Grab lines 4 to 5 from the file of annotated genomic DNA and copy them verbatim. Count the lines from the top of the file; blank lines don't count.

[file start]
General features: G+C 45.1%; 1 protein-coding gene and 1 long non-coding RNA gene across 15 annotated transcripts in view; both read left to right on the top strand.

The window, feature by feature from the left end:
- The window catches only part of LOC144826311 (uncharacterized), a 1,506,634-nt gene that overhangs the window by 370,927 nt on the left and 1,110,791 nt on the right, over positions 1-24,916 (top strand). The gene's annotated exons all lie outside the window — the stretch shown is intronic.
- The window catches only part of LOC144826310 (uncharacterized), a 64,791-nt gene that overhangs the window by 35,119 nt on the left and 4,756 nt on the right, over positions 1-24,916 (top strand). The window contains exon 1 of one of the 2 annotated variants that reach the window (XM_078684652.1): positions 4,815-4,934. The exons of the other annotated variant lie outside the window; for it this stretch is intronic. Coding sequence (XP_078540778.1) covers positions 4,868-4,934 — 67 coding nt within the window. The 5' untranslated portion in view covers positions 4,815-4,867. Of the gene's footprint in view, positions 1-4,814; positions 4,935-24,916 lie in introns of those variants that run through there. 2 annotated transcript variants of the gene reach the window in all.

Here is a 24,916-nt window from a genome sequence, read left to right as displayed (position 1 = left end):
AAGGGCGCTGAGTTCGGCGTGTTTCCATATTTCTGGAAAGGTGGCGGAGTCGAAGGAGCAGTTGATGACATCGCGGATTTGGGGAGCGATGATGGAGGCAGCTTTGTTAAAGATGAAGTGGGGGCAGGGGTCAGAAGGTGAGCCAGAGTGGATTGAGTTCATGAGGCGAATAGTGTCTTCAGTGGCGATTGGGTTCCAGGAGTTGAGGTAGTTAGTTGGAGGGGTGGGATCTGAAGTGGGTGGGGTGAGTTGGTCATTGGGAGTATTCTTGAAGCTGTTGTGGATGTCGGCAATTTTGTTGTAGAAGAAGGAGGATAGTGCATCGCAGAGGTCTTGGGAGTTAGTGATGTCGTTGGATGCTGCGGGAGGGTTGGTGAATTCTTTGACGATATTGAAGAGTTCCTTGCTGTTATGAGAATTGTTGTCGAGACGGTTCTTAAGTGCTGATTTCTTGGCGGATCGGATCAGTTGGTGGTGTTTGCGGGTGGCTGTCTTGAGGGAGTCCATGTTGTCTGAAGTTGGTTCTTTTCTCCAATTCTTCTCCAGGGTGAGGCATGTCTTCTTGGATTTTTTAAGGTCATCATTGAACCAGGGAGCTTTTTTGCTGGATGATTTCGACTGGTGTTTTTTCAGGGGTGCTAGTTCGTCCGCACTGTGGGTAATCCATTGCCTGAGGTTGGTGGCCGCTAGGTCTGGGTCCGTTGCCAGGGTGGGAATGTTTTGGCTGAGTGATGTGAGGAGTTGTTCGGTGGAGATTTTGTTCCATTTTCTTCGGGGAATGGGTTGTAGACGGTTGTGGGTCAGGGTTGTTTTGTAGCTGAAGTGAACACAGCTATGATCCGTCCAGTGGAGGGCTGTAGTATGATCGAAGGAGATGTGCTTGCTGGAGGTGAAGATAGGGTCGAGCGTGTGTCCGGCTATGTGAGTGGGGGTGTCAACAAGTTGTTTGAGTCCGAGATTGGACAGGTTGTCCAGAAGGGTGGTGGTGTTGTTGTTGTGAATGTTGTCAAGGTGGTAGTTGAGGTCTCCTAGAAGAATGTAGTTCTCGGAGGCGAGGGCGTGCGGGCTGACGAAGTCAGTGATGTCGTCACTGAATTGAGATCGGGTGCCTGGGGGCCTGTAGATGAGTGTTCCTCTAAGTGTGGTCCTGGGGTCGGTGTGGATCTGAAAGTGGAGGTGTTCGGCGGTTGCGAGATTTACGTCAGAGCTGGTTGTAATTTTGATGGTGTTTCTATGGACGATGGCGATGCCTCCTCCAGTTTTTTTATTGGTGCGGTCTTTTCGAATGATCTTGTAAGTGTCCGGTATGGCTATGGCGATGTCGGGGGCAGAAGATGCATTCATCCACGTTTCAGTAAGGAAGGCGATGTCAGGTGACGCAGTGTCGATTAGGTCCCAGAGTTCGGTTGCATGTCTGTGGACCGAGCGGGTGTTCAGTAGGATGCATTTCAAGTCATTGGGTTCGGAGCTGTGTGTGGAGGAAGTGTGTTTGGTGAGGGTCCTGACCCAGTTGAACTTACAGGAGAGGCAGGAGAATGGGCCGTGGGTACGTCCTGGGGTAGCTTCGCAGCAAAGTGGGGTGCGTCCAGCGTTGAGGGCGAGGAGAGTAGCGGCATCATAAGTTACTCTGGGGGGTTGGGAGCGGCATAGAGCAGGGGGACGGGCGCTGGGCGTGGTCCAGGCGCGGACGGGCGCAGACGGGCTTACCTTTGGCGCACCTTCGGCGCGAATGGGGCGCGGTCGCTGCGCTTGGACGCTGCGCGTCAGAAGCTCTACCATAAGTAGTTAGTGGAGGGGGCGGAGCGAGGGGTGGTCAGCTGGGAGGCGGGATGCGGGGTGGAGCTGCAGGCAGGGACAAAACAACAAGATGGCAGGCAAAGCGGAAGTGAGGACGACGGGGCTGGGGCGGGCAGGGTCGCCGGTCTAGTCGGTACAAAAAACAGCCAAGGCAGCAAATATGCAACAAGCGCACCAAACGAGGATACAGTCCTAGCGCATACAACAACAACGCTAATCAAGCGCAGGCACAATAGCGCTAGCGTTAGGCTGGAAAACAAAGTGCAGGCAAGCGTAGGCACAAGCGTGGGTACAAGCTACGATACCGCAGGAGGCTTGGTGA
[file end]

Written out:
- The window catches only part of LOC144826310 (uncharacterized), a 64,791-nt gene that overhangs the window by 35,119 nt on the left and 4,756 nt on the right, over positions 1-24,916 (top strand). The window contains exon 1 of one of the 2 annotated variants that reach the window (XM_078684652.1): positions 4,815-4,934. The exons of the other annotated variant lie outside the window; for it this stretch is intronic. Coding sequence (XP_078540778.1) covers positions 4,868-4,934 — 67 coding nt within the window. The 5' untranslated portion in view covers positions 4,815-4,867. Of the gene's footprint in view, positions 1-4,814; positions 4,935-24,916 lie in introns of those variants that run through there. 2 annotated transcript variants of the gene reach the window in all.

Here is a 24,916-nt window from a genome sequence, read left to right as displayed (position 1 = left end):